COUNCILLORS have approved a report which is said to be the first stage in the process of identifying the best value options for delivering a ‘Shetland tariff’ and more affordable energy for islanders.
The full Shetland Islands Council met on Wednesday to approve a strategic outline programme called ‘Energising Sheland – Affordable Energy and a Shetland Tariff’.
It contains a number of possible options of ways to achieve this, from market reform to community benefit from energy generation.
The plan also features ambitious options like a private electricity network for Shetland – but the meeting was told this has effectively been ruled out already.
Council officers now have the authority to investigate options, approaches and opportunities identified in the programme and engage with energy developers, governments and regulators.
Infrastructure director John Smith said there will need to be “sustained campaigning” on the topic of securing more affordable energy for Shetland households, and that the issue requires significant partnership working.
Shetland has long suffered from high levels of fuel poverty, and the report says that the SIC is “currently estimating a fuel poverty figure of 66 per cent, and an extreme fuel poverty figure of 33 per cent of households in Shetland” as a result of the rises in bills.
This is a sharp increase from confirmed 2019 figures of 30.9 per cent and 21.7 per cent.
With Shetland set to become a net exporter of energy next year through the Viking wind farm, and with offshore wind and other new energy opportunities on the horizon, the case for cheaper electricity for islanders continues to be made.
The strategic outline plan highlights that Shetland has a lack of choice for energy – most significantly no mains gas – as well as a colder climate and poor housing stock.
Analysis conducted by the council estimates that the surge in energy costs caused by the steep rises in gas and oil prices through 2022 now means overall energy costs for the islands are around £135 million per year – 50 per cent more than the estimated cost in 2020.
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Smith told Wednesday’s meeting that the transition to net zero represented an opportunity for the case to be made for more affordable energy.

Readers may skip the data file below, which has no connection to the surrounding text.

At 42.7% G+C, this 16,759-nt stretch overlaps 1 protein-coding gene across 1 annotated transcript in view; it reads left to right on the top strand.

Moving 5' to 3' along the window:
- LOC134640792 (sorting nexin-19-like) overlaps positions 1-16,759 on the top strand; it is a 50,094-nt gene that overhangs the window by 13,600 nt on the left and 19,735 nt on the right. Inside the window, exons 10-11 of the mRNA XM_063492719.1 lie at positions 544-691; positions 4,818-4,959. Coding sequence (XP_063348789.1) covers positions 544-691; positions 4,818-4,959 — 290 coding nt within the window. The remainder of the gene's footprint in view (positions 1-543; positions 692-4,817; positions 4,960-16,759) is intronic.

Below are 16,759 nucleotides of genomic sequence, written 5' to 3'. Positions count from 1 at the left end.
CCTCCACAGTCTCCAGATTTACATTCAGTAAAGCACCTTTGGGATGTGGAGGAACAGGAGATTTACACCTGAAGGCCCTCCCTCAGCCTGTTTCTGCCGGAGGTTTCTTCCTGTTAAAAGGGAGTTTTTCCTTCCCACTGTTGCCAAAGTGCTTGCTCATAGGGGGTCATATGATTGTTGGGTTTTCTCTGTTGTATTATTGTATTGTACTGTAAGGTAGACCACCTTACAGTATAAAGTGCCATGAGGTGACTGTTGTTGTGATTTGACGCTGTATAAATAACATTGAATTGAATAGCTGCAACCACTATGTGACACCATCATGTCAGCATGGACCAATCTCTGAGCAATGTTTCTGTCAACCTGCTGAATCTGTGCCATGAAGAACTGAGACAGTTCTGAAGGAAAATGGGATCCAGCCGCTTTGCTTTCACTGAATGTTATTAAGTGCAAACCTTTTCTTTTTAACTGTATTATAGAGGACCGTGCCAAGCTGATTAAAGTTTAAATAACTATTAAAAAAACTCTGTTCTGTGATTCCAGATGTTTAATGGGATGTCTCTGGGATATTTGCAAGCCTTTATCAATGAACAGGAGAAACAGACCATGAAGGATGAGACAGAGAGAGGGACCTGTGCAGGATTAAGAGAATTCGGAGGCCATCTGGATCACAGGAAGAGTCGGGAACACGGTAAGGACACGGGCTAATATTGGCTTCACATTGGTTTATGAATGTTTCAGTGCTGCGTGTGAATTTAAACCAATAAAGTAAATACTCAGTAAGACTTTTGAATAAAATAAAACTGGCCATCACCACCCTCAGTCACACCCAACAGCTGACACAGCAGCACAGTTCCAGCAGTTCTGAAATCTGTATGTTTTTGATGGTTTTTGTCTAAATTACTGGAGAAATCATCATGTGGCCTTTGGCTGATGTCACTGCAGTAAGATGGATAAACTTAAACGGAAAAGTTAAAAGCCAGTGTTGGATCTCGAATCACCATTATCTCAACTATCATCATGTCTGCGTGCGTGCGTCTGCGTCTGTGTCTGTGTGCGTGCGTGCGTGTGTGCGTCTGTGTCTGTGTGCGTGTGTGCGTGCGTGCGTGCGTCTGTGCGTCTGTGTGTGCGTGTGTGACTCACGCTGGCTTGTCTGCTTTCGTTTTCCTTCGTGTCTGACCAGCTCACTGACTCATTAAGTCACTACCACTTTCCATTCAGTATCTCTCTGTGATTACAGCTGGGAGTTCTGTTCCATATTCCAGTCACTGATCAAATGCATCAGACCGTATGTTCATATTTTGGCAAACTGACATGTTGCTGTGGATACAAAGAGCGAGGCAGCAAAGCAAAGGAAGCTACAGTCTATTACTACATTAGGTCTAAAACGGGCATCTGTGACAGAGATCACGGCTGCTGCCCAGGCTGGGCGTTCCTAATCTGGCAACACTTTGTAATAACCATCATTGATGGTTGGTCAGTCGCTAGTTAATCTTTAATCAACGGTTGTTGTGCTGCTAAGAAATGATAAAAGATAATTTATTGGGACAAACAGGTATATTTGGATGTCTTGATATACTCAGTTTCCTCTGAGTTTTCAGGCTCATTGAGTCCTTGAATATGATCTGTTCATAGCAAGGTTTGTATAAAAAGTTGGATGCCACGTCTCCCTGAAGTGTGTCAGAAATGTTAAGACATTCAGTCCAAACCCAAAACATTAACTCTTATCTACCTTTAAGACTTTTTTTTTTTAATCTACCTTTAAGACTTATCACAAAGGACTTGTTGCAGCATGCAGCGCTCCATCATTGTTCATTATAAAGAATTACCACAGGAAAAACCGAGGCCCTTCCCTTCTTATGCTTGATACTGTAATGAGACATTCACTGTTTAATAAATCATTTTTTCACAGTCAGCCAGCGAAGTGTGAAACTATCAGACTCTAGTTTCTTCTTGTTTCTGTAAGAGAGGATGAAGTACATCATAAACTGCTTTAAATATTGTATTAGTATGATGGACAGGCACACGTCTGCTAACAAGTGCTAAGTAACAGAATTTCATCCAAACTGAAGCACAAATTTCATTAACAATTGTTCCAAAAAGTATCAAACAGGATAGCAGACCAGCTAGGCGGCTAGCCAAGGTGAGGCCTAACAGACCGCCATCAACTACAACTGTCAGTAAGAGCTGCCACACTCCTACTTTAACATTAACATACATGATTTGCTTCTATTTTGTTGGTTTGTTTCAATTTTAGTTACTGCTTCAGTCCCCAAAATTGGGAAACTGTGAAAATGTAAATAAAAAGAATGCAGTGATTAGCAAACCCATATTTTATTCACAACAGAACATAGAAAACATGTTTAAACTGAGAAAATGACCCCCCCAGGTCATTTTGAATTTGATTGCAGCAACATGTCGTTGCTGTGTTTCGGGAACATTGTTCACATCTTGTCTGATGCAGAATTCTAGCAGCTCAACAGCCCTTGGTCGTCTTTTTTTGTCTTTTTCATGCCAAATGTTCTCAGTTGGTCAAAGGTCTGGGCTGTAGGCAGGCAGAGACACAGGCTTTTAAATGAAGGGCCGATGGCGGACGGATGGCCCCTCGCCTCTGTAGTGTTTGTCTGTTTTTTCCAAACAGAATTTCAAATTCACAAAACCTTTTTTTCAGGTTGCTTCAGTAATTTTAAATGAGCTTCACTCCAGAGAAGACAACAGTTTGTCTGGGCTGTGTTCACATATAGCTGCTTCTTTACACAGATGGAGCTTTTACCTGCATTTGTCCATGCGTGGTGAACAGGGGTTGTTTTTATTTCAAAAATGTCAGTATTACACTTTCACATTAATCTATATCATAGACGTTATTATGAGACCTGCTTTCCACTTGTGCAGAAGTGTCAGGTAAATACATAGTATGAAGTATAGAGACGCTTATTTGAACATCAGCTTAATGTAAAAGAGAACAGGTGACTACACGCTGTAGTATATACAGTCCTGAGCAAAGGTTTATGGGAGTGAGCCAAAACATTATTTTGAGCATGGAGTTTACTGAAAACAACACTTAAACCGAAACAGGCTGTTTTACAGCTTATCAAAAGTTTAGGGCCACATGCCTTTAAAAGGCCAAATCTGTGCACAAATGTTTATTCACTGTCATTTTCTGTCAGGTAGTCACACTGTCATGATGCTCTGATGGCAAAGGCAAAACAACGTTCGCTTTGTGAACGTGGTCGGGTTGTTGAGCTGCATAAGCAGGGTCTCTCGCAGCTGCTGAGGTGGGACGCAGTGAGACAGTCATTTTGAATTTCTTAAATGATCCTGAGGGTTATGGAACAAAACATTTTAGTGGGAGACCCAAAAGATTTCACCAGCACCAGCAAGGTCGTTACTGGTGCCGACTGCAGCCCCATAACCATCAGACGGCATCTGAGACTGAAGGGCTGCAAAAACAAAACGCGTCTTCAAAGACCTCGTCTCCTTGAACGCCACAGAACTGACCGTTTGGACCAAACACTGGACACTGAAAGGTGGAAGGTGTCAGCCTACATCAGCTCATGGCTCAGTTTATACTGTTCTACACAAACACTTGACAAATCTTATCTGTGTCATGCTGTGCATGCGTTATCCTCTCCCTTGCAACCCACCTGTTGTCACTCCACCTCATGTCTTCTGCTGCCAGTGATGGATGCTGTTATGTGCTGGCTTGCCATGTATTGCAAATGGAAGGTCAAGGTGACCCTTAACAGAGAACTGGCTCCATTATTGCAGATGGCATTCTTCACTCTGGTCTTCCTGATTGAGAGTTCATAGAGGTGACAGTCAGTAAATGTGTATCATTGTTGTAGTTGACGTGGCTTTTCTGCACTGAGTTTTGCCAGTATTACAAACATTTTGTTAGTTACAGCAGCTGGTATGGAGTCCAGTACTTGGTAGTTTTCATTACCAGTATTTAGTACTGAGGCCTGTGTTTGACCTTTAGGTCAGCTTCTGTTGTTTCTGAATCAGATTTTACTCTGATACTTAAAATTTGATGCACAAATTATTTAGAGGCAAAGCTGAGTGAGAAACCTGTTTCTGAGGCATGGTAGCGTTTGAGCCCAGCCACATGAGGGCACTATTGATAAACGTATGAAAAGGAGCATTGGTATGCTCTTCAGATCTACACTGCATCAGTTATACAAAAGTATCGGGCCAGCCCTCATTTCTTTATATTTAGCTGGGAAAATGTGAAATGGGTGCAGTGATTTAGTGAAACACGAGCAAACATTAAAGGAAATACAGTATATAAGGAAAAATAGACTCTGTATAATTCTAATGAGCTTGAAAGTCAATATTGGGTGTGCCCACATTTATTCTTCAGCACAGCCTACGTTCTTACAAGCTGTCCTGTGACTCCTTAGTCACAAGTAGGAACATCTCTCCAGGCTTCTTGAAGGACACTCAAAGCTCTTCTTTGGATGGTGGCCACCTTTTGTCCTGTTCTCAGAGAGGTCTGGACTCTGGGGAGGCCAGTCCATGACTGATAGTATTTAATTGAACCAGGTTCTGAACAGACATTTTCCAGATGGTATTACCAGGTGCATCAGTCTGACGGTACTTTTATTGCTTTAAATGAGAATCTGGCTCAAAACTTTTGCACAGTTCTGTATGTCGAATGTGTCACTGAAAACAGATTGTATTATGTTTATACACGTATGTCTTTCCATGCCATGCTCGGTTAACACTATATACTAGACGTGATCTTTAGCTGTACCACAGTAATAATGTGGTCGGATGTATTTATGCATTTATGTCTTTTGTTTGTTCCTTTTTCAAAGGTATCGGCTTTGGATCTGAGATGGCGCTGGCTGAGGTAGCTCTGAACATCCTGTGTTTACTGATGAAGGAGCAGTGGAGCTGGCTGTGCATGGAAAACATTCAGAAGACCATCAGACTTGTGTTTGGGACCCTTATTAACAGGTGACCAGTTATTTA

Whilst a number of possible options are presented in the plan, there is not a preferred way forward at this stage.
This is “due to the complexity of the problem, and the range of potential options that could have different effects on the cost of electricity in Shetland”.
However, two possible main routes could be variation in UK electricity pricing regulation where lower energy prices should be available in intensive generation/high energy cost areas like Shetland, and securing ‘energy benefits’ from developers.
At Wednesday’s meeting Smith highlighted that supplier Octopus Energy has a scheme where people living near renewable generation projects like wind farms can enjoy cheaper electricity when their local turbines are spinning.
There are currently four wind farms in England and Wales – both onshore and offshore – eligible for this scheme.
They apply to households in certain postcodes, giving 50 per cent of electricity when power generation is at a designated level.
Smith said the Octopus scheme was of interest as it showed that suppliers are aware of the issue.
SIC depute leader Gary Robinson also said he felt the matter of smart meter reliability in Shetland was a “key issue”.
Concern was raised by councillors about the time the programme might take, as well as the workload, with Smith saying the SIC will have to be “pragmatic and measured”.
Development committee chairman Dennis Leask added that the plan puts a spotlight on community wealth building in Shetland.
Meanwhile Shetland’s sole Green councillor Alex Armitage failed to win enough support at Wednesday’s meeting to pass a motion on future electricity use.
His motion said the “development of a green hydrogen/green fuels industry should be a top priority in Shetland’s industrial strategy within the next decade” – with renewable electricity used in the generation process.
It added: “Shetland Islands Council notes that the use of electricity generated in Shetland to produce hydrogen and hydrogen derivative fuels could save more carbon than using that same power to electrify extraction of oil and gas.
“Shetland Islands Council also notes that using electricity from Shetland to power a green hydrogen plant would bring greater employment and wider benefits to Shetland’s local economy than using that same power to electrify Rosebank, Cambo, or other new oil and gas fields.
“Shetland Islands Council considers that the electrification of new oil and gas fields risks stifling the development of key future industries and sources of economic security for Shetland, by restricting the amount of clean electricity that is available for local use.”
But depute leader Gary Robinson argued that hydrogen would have a limited role to play in the energy transition.
He also said he was not sure if the motion would add much to the work already being undertaken by council officers.
When it came to a vote Robinson won by 11 to four.
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